Eighteen months, one Herald Sun cover, half a dozen national news articles and multiple court appearances after he was charged with assault, Victoria Police have dropped their case against Steven Diston, Electrical Trades Union organiser. Admitting they had no prospects of winning in court, Victoria Police withdrew charges against Diston just weeks before his case was due to be heard.

The bogus assault charge stemmed from an incident at the high profile union protest outside the Carlton and United Brewery in Abbotsford in 2016. Around four months into the dispute, with pressure mounting on the company, a manager ventured through the picket one early morning and tried to attack Diston.

Speaking to Red Flag, Diston said the manager “snapped” before grabbing, and trying to headbutt, him. A video recording of the brief interaction clearly shows the union organiser attempting to calm the aggressor, who eventually backs down and walks into the brewery. “It wasn’t a big deal”, said Diston, who expected the matter of the manager’s incursion to end there.

Instead, within a few hours, two police cars were on site and numerous officers were inside the brewery taking statements from CUB management. “We could see them conducting interviews through the windows from our scaffold”, Diston said. Then, after three hours inside, the police bundled back into their cars and drove off without so much as a word with Diston or the 14 other witnesses to the event – unionists on early morning picket duty. “I was completely gobsmacked”, he said.

By the next day, a manager’s puffed chest attempt to intimidate a union organiser had turned into a Herald Sun front page about “union thugs” bashing a sickly CUB worker on the picket line. “It’s things like that that bring it home”, Diston said about the impact the bizarre media coverage had on picketers. “You can talk about the lies they’ll print, but until you see it, you don’t believe it”, he said. “It just made the boys stronger.”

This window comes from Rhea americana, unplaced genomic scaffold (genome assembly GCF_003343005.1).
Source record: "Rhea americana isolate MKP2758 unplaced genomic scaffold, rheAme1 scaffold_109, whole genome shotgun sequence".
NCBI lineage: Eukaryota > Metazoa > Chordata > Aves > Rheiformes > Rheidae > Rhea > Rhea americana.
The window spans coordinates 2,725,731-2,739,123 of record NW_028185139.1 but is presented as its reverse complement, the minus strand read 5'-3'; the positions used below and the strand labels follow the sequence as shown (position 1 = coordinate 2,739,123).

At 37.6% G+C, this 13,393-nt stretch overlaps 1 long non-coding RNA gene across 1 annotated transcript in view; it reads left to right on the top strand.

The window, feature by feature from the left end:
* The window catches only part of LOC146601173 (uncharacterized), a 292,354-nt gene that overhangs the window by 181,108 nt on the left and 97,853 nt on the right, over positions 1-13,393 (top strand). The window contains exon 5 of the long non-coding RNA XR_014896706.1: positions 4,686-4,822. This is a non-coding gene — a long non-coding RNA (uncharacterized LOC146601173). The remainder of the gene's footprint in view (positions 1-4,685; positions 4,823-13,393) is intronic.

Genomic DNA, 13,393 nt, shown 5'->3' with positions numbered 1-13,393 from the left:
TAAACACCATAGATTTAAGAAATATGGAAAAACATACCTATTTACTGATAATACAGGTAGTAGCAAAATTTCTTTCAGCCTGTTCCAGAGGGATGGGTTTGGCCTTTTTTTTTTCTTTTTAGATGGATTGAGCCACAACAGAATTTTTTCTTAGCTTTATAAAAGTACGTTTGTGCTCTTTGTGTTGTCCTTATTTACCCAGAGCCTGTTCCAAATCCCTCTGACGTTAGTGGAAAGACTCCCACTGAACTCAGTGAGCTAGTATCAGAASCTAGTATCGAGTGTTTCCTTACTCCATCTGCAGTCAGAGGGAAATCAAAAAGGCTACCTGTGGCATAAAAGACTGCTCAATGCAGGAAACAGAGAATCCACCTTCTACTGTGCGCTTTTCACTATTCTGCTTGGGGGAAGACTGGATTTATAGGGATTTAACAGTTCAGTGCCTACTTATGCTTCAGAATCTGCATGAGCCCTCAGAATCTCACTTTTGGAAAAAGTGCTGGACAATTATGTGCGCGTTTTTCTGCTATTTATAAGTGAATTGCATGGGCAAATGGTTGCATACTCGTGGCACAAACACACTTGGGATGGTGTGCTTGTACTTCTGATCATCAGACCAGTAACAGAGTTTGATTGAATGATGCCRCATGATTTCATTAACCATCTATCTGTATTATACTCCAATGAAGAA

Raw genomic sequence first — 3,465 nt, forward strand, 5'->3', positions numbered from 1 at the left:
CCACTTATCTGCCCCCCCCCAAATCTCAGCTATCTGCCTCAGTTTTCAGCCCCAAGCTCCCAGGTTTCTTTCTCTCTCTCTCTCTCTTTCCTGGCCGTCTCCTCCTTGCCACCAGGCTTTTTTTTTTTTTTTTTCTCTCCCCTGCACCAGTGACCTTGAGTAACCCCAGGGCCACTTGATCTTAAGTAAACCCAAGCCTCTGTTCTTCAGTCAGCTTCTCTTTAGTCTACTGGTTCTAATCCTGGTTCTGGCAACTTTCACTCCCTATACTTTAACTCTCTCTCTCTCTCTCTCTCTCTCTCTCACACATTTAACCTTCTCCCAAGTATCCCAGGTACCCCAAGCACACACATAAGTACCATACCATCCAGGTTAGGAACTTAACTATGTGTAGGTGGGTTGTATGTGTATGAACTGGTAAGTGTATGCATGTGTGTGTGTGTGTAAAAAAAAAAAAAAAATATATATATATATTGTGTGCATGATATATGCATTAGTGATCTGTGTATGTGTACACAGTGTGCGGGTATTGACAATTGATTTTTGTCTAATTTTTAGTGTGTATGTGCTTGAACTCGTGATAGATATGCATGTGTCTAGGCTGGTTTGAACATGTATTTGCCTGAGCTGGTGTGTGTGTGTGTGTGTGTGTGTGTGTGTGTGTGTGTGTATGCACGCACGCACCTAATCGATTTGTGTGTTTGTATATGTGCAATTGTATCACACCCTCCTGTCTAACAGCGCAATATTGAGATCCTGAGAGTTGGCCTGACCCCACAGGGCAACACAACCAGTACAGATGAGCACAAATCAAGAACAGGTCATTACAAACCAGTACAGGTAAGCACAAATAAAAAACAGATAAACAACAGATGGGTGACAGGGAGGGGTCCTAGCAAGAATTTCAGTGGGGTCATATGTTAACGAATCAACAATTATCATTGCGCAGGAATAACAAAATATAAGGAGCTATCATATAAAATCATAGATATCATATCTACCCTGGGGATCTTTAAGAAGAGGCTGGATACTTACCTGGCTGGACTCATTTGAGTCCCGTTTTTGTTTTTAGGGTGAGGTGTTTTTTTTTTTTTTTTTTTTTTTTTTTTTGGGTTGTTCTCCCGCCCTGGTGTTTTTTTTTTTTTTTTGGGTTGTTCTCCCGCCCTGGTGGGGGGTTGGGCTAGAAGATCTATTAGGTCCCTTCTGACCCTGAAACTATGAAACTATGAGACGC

With the backing of the ETU, Diston vigorously fought the charge from the start. He reflects on his experience as an insight into how the police and the criminal justice system can be used to intervene on the bosses’ side in an industrial dispute. “The police have the power to lay charges on completely innocent people and disrupt their lives immensely for whatever purpose they choose … [and] drop the charges before it hits court and it costs them nothing”, he said.

Despite pleading not guilty at the earliest opportunity, at his pre-trial hearing Victoria Police’s colourful account of the incident had Diston “sounding like a cross between Pol Pot and Ghengis Khan”, he said. “I would have locked me up given [the police] description.” The mountain of evidence in his favour meant little to a system happy to accept the company and police narrative.

Throughout the saga, Diston and his lawyers pushed for police to interview the 14-odd witnesses to the event in question. They were astounded when police finally conceded they had no intention of speaking to the only witnesses to the whole incident. Why? All 14 were union members, and investigators had deemed their evidence to be worthless.

If you Google Steven Diston today, the internet will tell you he’s the union organiser charged with assault at the CUB picket. It won’t tell you that the police’s flimsy case against him was doomed from the beginning or that it collapsed before making it to trial. The Herald Sun hasn’t issued an apology for its front page splash or even reported that the charges were dropped. Diston could probably sue the paper for defamation, but he won’t bother. “It’s a system designed by the ruling class, for the ruling class”, he said. He’ll just keep fighting it instead.